A Pere Marquette 1225 steam locomotive profile is long past due.
Not only is it one of the most active mainline steam locomotives of the past 25 years it is also an iconic symbol of steam’s greatest technological leap forward: the development of Super Power technology, introduced in the 1920s by Lima Locomotive Works of Lima, Ohio. Built in November 1941, Pere Marquette 2-8-4 No. 1225 is now the pride and joy of the Steam Railroading Institute, based in Owosso, Mich. Every time it runs, it exhibits the traits that helped the Super Power concept transform the closing decades of steam.
The 1225 was one of 39 Berkshire-type locomotives fielded by Michigan’s Pere Marquette Railway, a relatively small but heavy-duty railroad serving the state’s vast industrial scene. The PM was owned by the Van Sweringen interests of Cleveland, which also owned the Nickel Plate Road, Erie Railroad, and Chesapeake & Ohio, among others. Together, the Van Sweringen roads developed several specific locomotive designs under the supervision of the company’s Advisory Mechanical Committee. All AMC engines featured the main feature of Super Power: a large firebox supported by a four-wheel trailing truck, capable of generating the volume of steam required for high-speed, high-horsepower operation.
Pere Marquette 1225 details
With its 90-square-foot firebox, its four-wheel trailing truck, and its 69-inch driving wheels, the 1225 easily met the Super Power standard, giving Pere Marquette an opportunity to expand its business by offering faster freight service between Toledo, Ohio; Detroit; Grand Rapids, Michigan; and Chicago. The performance of the PM Berkshires was similar to that of the nearly identical 2-8-4s of the Nickel Plate, famous for transforming the Nickel Plate into an ultra-competitive bridge carrier between Chicago and Buffalo, N.Y.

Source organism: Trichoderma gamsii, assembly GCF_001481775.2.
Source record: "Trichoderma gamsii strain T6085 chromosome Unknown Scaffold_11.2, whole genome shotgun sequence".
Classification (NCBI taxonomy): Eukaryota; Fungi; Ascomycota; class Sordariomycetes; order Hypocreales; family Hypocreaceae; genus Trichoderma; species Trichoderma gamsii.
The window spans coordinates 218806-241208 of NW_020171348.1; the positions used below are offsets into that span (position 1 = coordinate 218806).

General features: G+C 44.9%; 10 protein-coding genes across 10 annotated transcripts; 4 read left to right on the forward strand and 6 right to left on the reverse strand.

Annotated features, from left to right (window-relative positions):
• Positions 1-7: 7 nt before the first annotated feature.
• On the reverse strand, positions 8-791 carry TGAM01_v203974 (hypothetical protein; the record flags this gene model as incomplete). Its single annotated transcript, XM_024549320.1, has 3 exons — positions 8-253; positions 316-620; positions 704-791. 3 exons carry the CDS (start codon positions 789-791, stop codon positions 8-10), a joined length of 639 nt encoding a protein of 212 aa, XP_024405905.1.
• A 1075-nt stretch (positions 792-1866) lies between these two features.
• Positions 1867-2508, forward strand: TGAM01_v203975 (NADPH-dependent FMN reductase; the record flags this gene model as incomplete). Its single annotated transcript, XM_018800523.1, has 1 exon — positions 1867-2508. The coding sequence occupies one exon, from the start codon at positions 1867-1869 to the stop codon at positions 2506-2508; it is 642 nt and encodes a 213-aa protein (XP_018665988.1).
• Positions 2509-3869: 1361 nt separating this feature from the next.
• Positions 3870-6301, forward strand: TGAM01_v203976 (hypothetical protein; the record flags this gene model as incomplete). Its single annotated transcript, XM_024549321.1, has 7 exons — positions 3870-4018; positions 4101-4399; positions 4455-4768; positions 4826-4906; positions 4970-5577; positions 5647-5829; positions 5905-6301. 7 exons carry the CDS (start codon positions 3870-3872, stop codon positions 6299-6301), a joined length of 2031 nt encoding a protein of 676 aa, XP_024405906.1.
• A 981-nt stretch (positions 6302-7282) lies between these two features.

Pere Marquette bought its Berkshires in three separate classes, the first 15 arriving in 1937 as the N class. The railroad bought 12 more N-1 engines in 1941; this group included the 1225. Finally, in 1944, PM acquired 12 more locomotives in the N-2 class. As it turned out, the PM 2-8-4s had relatively short careers: C&O acquired the PM in 1947 and by late 1951 had dieselized its Michigan subsidiary.
How the 1225 was saved
Most of the Pere Marquette engines ultimately went to scrap, but the 1225 won a reprieve when it was donated in 1957 to Michigan State University and displayed on campus near Spartan Stadium. A second PM Berkshire, 1223, also was saved and displayed at the Michigan State Fairgrounds in Detroit. Today the 1223 resides in a park in Grand Haven, Mich.
The unlikely revival of 1225 began in 1970, when a student organization called the Michigan State University Railroad Club began to tear down and restore the locomotive. The MSU group labored on for several years until the 1225 was conveyed to a new organization called the Michigan State Trust for Railway Preservation, now known as the Steam Railroading Institute. In 1983, the 1225 was moved to Owosso, where the SRI established a headquarters in a former Ann Arbor Railroad Shop. The locomotive ran again under its own power in 1988. In the past 40 years the boiler has been rebuilt three times. In recent years, it received practically an entirely new firebox.
Why 1225 is famous today
The 1225 made a notable movie appearance in 2004, when an animated version of the engine starred in the blockbuster holiday movie “The Polar Express,” based on the popular children’s book by Chris Van Allsburg. A virtual, digital version of the locomotive was created by animators using original PM mechanical drawings, augmented by recordings of the 1225’s actual sounds. Today, the 1225 operates at various times during the year on the tracks of the Great Lakes Central, a short line railroad serving much of the state’s Lower Peninsula. The locomotive’s most popular appearance is the annual series of “North Pole Express” trips in November and December, a nod to the engine’s movie role.